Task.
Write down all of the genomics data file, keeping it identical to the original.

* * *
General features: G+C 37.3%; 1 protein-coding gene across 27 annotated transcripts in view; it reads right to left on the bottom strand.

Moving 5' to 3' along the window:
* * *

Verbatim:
General features: G+C 37.3%; 1 protein-coding gene across 27 annotated transcripts in view; it reads right to left on the bottom strand.

Moving 5' to 3' along the window: